Journal article

Expansion of the phenotypic spectrum of de novo missense variants in kinesin family member 1A (KIF1A)

Simranpreet Kaur, Nicole J Van Bergen, Kristen J Verhey, Cameron J Nowell, Breane Budaitis, Yang Yue, Carolyn Ellaway, Nicola Brunetti-Pierri, Gerarda Cappuccio, Irene Bruno, Lia Boyle, Vincenzo Nigro, Annalaura Torella, Tony Roscioli, Mark J Cowley, Sean Massey, Rhea Sonawane, Matthew D Burton, Bitten Schonewolf-Greulich, Zeynep Tumer Show all

HUMAN MUTATION | WILEY | Published : 2020


Defects in the motor domain of kinesin family member 1A (KIF1A), a neuron-specific ATP-dependent anterograde axonal transporter of synaptic cargo, are well-recognized to cause a spectrum of neurological conditions, commonly known as KIF1A-associated neurological disorders (KAND). Here, we report one mutation-negative female with classic Rett syndrome (RTT) harboring a de novo heterozygous novel variant [NP_001230937.1:p.(Asp248Glu)] in the highly conserved motor domain of KIF1A. In addition, three individuals with severe neurodevelopmental disorder along with clinical features overlapping with KAND are also reported carrying de novo heterozygous novel [NP_001230937.1:p.(Cys92Arg) and p.(Pro3..

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Awarded by United States' National Institutes of Health (NIH)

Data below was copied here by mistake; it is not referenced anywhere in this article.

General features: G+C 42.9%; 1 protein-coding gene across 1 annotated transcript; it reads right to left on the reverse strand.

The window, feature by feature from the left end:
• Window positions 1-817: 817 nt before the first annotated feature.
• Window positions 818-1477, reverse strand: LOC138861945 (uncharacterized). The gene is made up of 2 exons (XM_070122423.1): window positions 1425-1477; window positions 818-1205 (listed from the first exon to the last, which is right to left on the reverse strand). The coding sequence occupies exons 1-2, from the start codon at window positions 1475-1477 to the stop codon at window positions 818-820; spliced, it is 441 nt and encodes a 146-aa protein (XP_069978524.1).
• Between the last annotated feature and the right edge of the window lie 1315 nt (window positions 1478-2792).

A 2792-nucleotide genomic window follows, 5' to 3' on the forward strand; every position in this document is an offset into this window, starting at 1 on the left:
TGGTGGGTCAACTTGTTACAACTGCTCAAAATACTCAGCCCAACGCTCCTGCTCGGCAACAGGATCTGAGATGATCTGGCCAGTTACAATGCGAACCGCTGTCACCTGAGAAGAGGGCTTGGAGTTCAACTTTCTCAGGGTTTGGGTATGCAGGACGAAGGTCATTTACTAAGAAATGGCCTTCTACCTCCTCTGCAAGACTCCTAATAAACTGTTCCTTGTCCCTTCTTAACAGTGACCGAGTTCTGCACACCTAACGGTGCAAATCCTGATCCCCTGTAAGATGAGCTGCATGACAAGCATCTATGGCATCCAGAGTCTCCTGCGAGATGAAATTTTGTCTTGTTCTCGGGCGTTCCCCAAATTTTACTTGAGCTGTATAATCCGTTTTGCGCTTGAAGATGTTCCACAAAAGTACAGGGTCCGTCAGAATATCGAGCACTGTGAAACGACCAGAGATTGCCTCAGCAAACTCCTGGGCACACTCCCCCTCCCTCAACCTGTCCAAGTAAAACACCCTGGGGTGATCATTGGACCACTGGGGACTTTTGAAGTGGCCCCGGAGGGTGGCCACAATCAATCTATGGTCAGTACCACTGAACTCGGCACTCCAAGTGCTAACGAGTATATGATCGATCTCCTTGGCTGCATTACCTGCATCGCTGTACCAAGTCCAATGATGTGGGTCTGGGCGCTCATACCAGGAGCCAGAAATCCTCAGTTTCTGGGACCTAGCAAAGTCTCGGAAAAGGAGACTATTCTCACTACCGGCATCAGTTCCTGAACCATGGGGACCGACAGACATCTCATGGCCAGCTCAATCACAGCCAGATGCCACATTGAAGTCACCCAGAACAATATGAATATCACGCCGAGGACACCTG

Awarded by Graduate Research Fellowship from the National Science Foundation

Awarded by NIH

Funding Acknowledgements

We thank all the family members for taking part in this study. The research conducted at the Murdoch Children's Research Institute was supported by the Victorian Government's Operational Infrastructure Support Program. S. K. was the recipient of the Research Training Program scholarship. Work in the laboratory of K. J. V. was supported by grants (R01GM070862 and R35GM131744) from the United States' National Institutes of Health (NIH). B. B. was supported by a Graduate Research Fellowship from the National Science Foundation under Grant No. DGE 1256260, the Rackham Pre-doctoral Fellowship, and the Endowment for the Development of Graduate Education Student Fellowship. The research work performed in W. K. C.'s lab was supported by and Grant R01NS114636 from NIH. L. B. was supported by the Grant TL1TR001875.